I do not recall the official 0-60 mph time as claimed by BMW, but I remember reading it somewhere that it hits 60 mph from a stop in just 4.7 seconds which feels accurate in this car. That is fast. Not just for a BMW, but for a car. You know how with Mustangs and Camaros, it is a general stereotype that you’re not getting a real muscle car if you get the slower V6 instead of the V8? Same principle with the 3 Series. In America, there has always been two versions of the 3-Series, the slow one and the fast one. In this case, the stereotype is that 328i is the slow car that everybody buys because its cheaper, and that the 335i is the fast one that is considered the “real 3-Series.” Post 2010, the 335i employs a turbocharged inline six cylinder engine. The inline six configuration ensures silky smooth delivery, and the twin scroll turbocharger assure that there is no turbo lag. Usually in turbocharged cars, the turbo takes some time to spool up which delays the response of the engine which results in turbo lag. The twin scroll turbocharger rectifies the issue. The 335i accelerates with authority, and the torque-rich inline six means that it cruises easily at highway speeds. Don’t be fooled by its 300 horsepower rating and the 300 lbs of torque. BMW has a history of underrating the horsepower of its engines, so it is no shocker that the BMW feels far faster than its 300 horsepower suggests. 100 mph is actually an easy task for this engine. The six speed automatic works well, although I noticed that shifts are harsher compared to the 328i. A six speed manual transmission is available.
It is a bit noisy over poor roads as not only do the run flat tires worsen the ride quality, they also exacerbate road noise. A distinct thumping can be heard while going over bumps and road imperfections. The turbo six emits a burly growl when floored, and you’ll hear it a lot because the engine’s power will be too addictive to resist unleashing.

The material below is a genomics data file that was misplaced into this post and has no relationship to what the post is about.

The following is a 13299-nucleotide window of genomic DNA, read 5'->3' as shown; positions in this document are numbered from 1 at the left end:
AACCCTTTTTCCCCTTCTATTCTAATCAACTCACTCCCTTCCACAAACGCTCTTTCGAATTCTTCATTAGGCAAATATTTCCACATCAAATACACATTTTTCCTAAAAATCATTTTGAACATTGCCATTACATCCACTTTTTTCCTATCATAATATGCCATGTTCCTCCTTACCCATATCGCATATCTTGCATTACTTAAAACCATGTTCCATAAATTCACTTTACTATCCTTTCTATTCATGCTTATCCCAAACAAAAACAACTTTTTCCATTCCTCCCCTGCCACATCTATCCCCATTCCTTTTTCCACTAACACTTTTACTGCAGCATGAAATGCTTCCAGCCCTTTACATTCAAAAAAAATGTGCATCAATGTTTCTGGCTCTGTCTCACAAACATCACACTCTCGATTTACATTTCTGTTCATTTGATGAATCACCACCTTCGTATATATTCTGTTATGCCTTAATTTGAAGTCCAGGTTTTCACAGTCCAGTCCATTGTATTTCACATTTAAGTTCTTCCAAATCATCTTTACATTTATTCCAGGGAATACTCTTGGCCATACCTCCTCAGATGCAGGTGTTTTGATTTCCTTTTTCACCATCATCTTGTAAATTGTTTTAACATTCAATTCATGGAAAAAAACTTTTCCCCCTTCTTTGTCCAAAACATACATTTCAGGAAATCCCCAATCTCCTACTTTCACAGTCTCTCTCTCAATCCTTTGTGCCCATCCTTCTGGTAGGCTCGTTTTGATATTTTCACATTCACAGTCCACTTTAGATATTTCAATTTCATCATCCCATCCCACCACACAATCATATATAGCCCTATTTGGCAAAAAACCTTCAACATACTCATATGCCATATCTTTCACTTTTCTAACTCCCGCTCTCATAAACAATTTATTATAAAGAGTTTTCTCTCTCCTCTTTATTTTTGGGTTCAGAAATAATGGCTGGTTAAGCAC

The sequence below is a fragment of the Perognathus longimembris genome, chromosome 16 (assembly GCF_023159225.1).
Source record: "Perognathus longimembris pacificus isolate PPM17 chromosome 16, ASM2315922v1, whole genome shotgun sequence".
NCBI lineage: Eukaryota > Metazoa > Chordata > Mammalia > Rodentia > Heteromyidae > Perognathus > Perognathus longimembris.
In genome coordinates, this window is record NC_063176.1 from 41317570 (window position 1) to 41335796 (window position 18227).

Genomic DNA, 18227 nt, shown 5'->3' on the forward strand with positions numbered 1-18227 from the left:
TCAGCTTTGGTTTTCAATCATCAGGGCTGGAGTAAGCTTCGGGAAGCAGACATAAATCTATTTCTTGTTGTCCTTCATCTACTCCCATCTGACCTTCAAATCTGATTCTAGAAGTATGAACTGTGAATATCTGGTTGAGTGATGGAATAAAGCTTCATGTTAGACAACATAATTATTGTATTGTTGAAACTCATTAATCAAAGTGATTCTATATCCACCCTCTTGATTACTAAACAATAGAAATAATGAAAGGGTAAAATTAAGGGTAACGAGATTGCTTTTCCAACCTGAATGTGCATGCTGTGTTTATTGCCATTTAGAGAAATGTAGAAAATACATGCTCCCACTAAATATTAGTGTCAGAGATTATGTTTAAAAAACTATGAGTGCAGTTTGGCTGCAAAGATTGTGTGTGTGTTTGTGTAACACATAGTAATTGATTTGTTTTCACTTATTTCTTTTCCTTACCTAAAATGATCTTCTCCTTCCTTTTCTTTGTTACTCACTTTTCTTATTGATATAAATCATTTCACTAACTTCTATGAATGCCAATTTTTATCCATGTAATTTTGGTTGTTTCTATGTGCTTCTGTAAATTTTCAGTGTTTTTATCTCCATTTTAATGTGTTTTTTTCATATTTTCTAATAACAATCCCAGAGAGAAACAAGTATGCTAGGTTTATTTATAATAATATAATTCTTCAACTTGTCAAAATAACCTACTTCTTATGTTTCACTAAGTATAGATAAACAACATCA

This BMW is equipped with BMW’s I-Drive navigation system. It is a bit confounding at first, especially when trying to accomplish a task or function. For example, if you want to enter in your destination, it is not clear how to do that, so it takes some fiddling. It takes a while to get used to as the whole process of using the controller for simple tasks can become tedious. The cupholders that pop out of the dash are flimsy and do not accommodate all sizes. The gauges are crispy and the radio and the climate control system work well. Except for a small console and a cubby in front of the shifter, there is not that much cabin storage. The front has decent headroom and legroom, although the center console brushes against your leg. The rear seat could be more commodious as it is more a four seater than a five seater. Visibility is excellent with large windows and slim pillars. The seats are thickly padded and supportive. The seat extender is a nice touch. Access to the rear could be better, and the trunk could be less shallow. Cabin fit and finish is superb as you would expect of the price.
I can definitely see the appeal of the faster and more potent 335i in comparison to the 328i. The turbocharged inline six engine is magnificent with performance fast enough to shame many luxury cars costing twice as much. It still drives brilliantly with the same sublime steering and body control as you would expect of an E90. As a used buy in which reliability is not a factor, the 335i would be an excellent choice especially with the manual transmission. However, I would stick with the 328i because if I am already struggling to obey speed limits in this car, then I am screwed in the 335i. The 335i’s extra horsepower would ensure that I would be met with lots of speeding tickets and god knows what else. Secondly, the reliability of the turbo six is subpar. The only reason that it has taken this long to review this car is because it is often in the shop. Other than that, it talks the talk and walks the walk; it has the power and the substance to back up its looks. It is indeed the “Ultimate Driving Machine.”